DURING THE 1968 DEMOCRATIC AND REPUBLICAN NATIONAL CONVENTIONS, ABC News brought Gore Vidal and William F. Buckley together to articulate opposing visions for the country’s future. While they were both white men of extreme material privilege, Vidal, a progressive writer and cultural critic, and Buckley, a conservative thinker and television host, were seen to embody a deep … Continue reading
“The Hard Stop” begins with a title card that borrows Martin Luther King’s famous aphorism, ‘A riot is the language of the unheard.’ But its content tells us something that challenges King’s premise.
Before any images, there are words: in the last 20 years, 15,000 people have died attempting to reach Lampedusa, an island off the southern coast of Sicily. What image could bear to follow this fact?
Mustang is a film that unravels amidst tumbling swathes of dark hair, flicked both moodily and exuberantly; ringlets that fly out and tangle, only to be dutifully combed through.
Deutschland 83 is not a representation of the past but a triumph over it. Its narrative elements – the shifting loyalties central to any spy thriller – are subordinated to a retro fetishism.
Even inattentive cinephiles will have noticed the generous helping of biopics up for awards this year. It’s easy to see why. The ingredients for critical success are already there: ‘true to life’ characters and an audience comfortably fixed in their attitude towards them; a story that’s familiar, with details and dialogue publically accessible (unless, as Ava DuVernay found while making Selma, they happen to be owned by Steven Spielberg). Still, few biopics achieved the vertiginous success of The Imitation Game (2014)…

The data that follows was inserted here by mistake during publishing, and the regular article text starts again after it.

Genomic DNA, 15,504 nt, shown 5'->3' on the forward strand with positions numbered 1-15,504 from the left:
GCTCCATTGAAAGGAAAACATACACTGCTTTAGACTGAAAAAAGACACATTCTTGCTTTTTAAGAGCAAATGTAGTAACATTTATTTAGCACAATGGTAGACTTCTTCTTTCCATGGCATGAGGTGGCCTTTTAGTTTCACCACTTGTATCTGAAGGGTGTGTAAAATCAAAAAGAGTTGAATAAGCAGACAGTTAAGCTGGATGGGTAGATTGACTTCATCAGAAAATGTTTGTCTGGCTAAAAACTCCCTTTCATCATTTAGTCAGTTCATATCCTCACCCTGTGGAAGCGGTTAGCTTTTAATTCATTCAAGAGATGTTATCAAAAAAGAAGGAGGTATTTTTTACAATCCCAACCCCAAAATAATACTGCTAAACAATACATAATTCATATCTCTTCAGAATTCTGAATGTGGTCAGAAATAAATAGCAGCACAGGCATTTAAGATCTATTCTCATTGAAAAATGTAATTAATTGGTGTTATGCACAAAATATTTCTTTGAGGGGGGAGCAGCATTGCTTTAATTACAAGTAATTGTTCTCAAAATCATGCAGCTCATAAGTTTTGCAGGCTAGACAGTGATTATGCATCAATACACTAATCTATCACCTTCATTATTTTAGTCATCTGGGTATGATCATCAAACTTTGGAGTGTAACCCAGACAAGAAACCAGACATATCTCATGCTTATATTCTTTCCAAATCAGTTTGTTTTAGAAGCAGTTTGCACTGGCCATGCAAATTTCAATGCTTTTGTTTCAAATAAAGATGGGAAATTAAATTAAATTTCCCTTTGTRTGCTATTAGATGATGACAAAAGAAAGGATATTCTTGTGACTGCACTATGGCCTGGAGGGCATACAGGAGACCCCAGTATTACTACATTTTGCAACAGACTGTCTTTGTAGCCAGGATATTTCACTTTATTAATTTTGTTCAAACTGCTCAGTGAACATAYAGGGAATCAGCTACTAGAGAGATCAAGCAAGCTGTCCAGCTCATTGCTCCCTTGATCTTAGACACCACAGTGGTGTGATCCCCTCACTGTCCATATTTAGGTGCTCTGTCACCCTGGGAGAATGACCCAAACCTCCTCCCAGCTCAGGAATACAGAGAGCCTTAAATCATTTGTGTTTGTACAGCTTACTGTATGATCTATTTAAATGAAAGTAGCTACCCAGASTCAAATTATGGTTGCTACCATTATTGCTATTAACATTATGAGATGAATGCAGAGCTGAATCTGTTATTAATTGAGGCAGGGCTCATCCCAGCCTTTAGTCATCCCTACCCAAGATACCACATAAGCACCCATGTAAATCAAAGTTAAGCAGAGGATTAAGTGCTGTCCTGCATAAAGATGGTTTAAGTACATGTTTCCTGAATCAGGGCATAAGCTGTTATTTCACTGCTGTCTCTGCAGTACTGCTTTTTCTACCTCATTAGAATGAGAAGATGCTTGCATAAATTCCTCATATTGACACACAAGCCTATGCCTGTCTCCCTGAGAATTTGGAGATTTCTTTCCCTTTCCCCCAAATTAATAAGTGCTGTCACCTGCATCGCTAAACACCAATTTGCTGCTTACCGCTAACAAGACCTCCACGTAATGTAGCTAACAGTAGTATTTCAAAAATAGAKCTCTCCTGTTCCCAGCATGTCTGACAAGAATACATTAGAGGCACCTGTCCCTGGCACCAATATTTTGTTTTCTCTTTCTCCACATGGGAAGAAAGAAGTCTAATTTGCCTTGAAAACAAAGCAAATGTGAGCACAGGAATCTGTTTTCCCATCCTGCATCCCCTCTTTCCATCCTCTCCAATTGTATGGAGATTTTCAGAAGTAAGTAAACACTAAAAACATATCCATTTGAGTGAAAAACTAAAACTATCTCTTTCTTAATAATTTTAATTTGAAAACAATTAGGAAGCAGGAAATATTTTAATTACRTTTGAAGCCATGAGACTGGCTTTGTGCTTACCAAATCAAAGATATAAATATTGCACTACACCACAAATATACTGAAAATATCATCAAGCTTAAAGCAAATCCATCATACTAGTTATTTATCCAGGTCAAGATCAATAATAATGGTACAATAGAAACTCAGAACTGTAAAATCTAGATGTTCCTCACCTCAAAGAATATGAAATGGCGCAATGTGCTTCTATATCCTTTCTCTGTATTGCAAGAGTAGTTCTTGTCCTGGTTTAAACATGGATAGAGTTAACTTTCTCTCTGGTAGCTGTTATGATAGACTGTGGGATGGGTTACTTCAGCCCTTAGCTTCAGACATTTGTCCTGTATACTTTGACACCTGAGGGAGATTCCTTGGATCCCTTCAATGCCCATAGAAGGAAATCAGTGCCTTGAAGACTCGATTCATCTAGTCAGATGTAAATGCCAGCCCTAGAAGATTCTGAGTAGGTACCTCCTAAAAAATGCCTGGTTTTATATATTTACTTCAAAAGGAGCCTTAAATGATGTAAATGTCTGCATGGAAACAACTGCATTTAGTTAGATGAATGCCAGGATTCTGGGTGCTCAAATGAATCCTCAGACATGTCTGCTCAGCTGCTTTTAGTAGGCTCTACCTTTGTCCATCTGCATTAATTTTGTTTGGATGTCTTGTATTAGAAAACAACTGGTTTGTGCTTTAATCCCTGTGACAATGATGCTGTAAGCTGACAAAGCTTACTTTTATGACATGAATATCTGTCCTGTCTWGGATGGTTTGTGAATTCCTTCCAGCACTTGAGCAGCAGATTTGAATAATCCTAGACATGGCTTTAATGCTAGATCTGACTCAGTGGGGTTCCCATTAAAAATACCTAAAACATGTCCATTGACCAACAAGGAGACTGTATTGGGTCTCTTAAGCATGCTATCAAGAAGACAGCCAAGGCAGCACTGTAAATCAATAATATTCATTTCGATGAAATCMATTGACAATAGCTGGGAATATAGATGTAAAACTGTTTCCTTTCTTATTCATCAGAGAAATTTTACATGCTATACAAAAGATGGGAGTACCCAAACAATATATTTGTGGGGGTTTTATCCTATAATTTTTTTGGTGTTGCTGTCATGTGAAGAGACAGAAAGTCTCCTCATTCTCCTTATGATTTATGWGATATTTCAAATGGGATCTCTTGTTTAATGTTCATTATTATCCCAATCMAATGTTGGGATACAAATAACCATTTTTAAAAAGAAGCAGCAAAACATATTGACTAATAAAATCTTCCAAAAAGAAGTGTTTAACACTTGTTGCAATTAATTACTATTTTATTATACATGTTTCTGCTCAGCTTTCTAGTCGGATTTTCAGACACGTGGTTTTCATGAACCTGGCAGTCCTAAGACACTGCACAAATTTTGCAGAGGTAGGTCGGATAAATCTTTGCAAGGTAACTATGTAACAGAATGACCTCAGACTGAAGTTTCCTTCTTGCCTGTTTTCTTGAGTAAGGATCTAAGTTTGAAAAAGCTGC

Bracketing the bullshit surrounding a movie is tough. But you make a concerted effort. Forget how much it cost (and lost), you tell yourself. Forget the stories and reviews and legends. Simply consider the images and sounds. Remember those strings! You replay them from Youtube. Is Cimino simply manipulating us? The audience is told to be wistful, or that the characters are wistful, or that 1870s Wyoming was full of wistfulness, or that we’re wistful for it. And remember Nate Champion, sweeping bread crumbs from his table, in his home; nervous but excited, glancing at Ella Watson for any sign of approval. Is he manipulating us too?
As my concentration began to wane, I opened the ‘Voice Record’ application on my iPad. The app, skeuomorphed to resemble a 1950s recording desk complete with volume meter and Edward R. Murrow-style stainless-steel microphone, listened to the lecture for me so I could consult it later at my own convenience. Another discrete outsourcing of my mental faculties to the touch-screen nymphet, another day closer to the inevitable apocalypse, designed in California, assembled in China.
By Yohann Koshy
True Detective is a wrestle over time. As such, it fits into a southern American tradition, centred around William Faulkner, that attempted to understand the relationship between the South and varying perceptions of time. In Faulkner’s The Sound and the Fury, Quentin Compson, sitting in his room at Harvard, reflects on his Southern past.
By Joe Sykes
In the 1950s and ’60s, a trend to stage extended scenes of wild and weird parties became fashionable in Italian cinema. Directors exhibited a consortium of mismatched, obscure people swaying to the rhythms of the time. In these striking spectacles, an audience was confronted with innovative ways of communicating social, sexual and religious conflicts. What sticks out, however, are not the stories of the protagonists but rather the portrayal of the old Roman nobility.
By Alex Bower